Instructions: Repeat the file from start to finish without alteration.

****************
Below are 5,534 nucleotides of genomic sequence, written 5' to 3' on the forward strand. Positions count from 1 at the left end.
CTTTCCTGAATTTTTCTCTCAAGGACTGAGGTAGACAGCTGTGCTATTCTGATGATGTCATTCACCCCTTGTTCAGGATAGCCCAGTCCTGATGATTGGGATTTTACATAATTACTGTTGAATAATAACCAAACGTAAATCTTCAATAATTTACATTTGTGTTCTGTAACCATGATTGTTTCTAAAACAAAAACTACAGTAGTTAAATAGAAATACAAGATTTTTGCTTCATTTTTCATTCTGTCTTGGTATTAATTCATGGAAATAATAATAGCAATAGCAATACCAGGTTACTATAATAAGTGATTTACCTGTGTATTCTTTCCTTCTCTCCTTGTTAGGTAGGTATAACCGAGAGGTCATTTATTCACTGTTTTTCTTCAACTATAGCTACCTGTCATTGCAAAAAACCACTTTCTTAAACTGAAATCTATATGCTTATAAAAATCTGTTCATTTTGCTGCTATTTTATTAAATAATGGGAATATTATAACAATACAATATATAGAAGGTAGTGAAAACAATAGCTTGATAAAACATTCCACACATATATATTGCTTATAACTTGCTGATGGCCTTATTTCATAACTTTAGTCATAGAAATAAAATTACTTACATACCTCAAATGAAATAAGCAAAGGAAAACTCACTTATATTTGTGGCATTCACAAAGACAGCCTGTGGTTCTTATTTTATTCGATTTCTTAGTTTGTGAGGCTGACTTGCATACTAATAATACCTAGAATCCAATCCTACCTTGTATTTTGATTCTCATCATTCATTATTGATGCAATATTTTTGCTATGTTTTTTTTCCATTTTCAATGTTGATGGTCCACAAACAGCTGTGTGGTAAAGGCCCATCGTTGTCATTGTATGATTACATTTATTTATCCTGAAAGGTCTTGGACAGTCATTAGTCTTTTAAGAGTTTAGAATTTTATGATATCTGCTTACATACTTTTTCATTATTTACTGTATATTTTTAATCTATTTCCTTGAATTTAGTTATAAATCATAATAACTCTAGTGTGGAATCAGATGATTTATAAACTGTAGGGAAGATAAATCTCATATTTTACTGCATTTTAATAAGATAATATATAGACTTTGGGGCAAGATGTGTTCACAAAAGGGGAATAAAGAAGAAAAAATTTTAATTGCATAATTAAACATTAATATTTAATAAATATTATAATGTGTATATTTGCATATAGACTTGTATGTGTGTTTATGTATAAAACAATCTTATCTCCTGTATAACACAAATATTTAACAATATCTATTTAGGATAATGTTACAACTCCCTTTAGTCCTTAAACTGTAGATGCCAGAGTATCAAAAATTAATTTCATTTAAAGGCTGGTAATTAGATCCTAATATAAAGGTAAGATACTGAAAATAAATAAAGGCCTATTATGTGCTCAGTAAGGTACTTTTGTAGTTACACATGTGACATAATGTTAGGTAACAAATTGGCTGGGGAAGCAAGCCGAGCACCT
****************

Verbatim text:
Below are 5,534 nucleotides of genomic sequence, written 5' to 3' on the forward strand. Positions count from 1 at the left end.
CTTTCCTGAATTTTTCTCTCAAGGACTGAGGTAGACAGCTGTGCTATTCTGATGATGTCATTCACCCCTTGTTCAGGATAGCCCAGTCCTGATGATTGGGATTTTACATAATTACTGTTGAATAATAACCAAACGTAAATCTTCAATAATTTACATTTGTGTTCTGTAACCATGATTGTTTCTAAAACAAAAACTACAGTAGTTAAATAGAAATACAAGATTTTTGCTTCATTTTTCATTCTGTCTTGGTATTAATTCATGGAAATAATAATAGCAATAGCAATACCAGGTTACTATAATAAGTGATTTACCTGTGTATTCTTTCCTTCTCTCCTTGTTAGGTAGGTATAACCGAGAGGTCATTTATTCACTGTTTTTCTTCAACTATAGCTACCTGTCATTGCAAAAAACCACTTTCTTAAACTGAAATCTATATGCTTATAAAAATCTGTTCATTTTGCTGCTATTTTATTAAATAATGGGAATATTATAACAATACAATATATAGAAGGTAGTGAAAACAATAGCTTGATAAAACATTCCACACATATATATTGCTTATAACTTGCTGATGGCCTTATTTCATAACTTTAGTCATAGAAATAAAATTACTTACATACCTCAAATGAAATAAGCAAAGGAAAACTCACTTATATTTGTGGCATTCACAAAGACAGCCTGTGGTTCTTATTTTATTCGATTTCTTAGTTTGTGAGGCTGACTTGCATACTAATAATACCTAGAATCCAATCCTACCTTGTATTTTGATTCTCATCATTCATTATTGATGCAATATTTTTGCTATGTTTTTTTTCCATTTTCAATGTTGATGGTCCACAAACAGCTGTGTGGTAAAGGCCCATCGTTGTCATTGTATGATTACATTTATTTATCCTGAAAGGTCTTGGACAGTCATTAGTCTTTTAAGAGTTTAGAATTTTATGATATCTGCTTACATACTTTTTCATTATTTACTGTATATTTTTAATCTATTTCCTTGAATTTAGTTATAAATCATAATAACTCTAGTGTGGAATCAGATGATTTATAAACTGTAGGGAAGATAAATCTCATATTTTACTGCATTTTAATAAGATAATATATAGACTTTGGGGCAAGATGTGTTCACAAAAGGGGAATAAAGAAGAAAAAATTTTAATTGCATAATTAAACATTAATATTTAATAAATATTATAATGTGTATATTTGCATATAGACTTGTATGTGTGTTTATGTATAAAACAATCTTATCTCCTGTATAACACAAATATTTAACAATATCTATTTAGGATAATGTTACAACTCCCTTTAGTCCTTAAACTGTAGATGCCAGAGTATCAAAAATTAATTTCATTTAAAGGCTGGTAATTAGATCCTAATATAAAGGTAAGATACTGAAAATAAATAAAGGCCTATTATGTGCTCAGTAAGGTACTTTTGTAGTTACACATGTGACATAATGTTAGGTAACAAATTGGCTGGGGAAGCAAGCCGAGCACCT